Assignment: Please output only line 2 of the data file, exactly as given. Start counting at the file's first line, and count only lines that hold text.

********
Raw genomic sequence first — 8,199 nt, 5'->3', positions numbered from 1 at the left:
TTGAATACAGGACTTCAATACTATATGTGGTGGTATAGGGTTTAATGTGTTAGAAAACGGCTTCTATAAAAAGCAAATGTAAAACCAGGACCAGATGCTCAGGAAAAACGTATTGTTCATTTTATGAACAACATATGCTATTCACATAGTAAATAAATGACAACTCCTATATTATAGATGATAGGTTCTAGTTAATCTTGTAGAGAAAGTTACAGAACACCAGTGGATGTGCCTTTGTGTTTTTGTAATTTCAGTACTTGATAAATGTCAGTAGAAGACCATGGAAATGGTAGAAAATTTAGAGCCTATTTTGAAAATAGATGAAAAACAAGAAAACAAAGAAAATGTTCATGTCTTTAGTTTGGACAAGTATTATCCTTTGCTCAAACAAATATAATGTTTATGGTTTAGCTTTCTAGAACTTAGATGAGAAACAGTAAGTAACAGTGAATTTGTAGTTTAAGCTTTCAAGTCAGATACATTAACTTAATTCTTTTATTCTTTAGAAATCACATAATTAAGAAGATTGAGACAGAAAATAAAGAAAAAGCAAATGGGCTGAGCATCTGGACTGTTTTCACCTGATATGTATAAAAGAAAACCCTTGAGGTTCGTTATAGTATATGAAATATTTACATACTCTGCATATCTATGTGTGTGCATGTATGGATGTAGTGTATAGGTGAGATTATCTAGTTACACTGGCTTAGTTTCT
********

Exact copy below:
TTGAATACAGGACTTCAATACTATATGTGGTGGTATAGGGTTTAATGTGTTAGAAAACGGCTTCTATAAAAAGCAAATGTAAAACCAGGACCAGATGCTCAGGAAAAACGTATTGTTCATTTTATGAACAACATATGCTATTCACATAGTAAATAAATGACAACTCCTATATTATAGATGATAGGTTCTAGTTAATCTTGTAGAGAAAGTTACAGAACACCAGTGGATGTGCCTTTGTGTTTTTGTAATTTCAGTACTTGATAAATGTCAGTAGAAGACCATGGAAATGGTAGAAAATTTAGAGCCTATTTTGAAAATAGATGAAAAACAAGAAAACAAAGAAAATGTTCATGTCTTTAGTTTGGACAAGTATTATCCTTTGCTCAAACAAATATAATGTTTATGGTTTAGCTTTCTAGAACTTAGATGAGAAACAGTAAGTAACAGTGAATTTGTAGTTTAAGCTTTCAAGTCAGATACATTAACTTAATTCTTTTATTCTTTAGAAATCACATAATTAAGAAGATTGAGACAGAAAATAAAGAAAAAGCAAATGGGCTGAGCATCTGGACTGTTTTCACCTGATATGTATAAAAGAAAACCCTTGAGGTTCGTTATAGTATATGAAATATTTACATACTCTGCATATCTATGTGTGTGCATGTATGGATGTAGTGTATAGGTGAGATTATCTAGTTACACTGGCTTAGTTTCT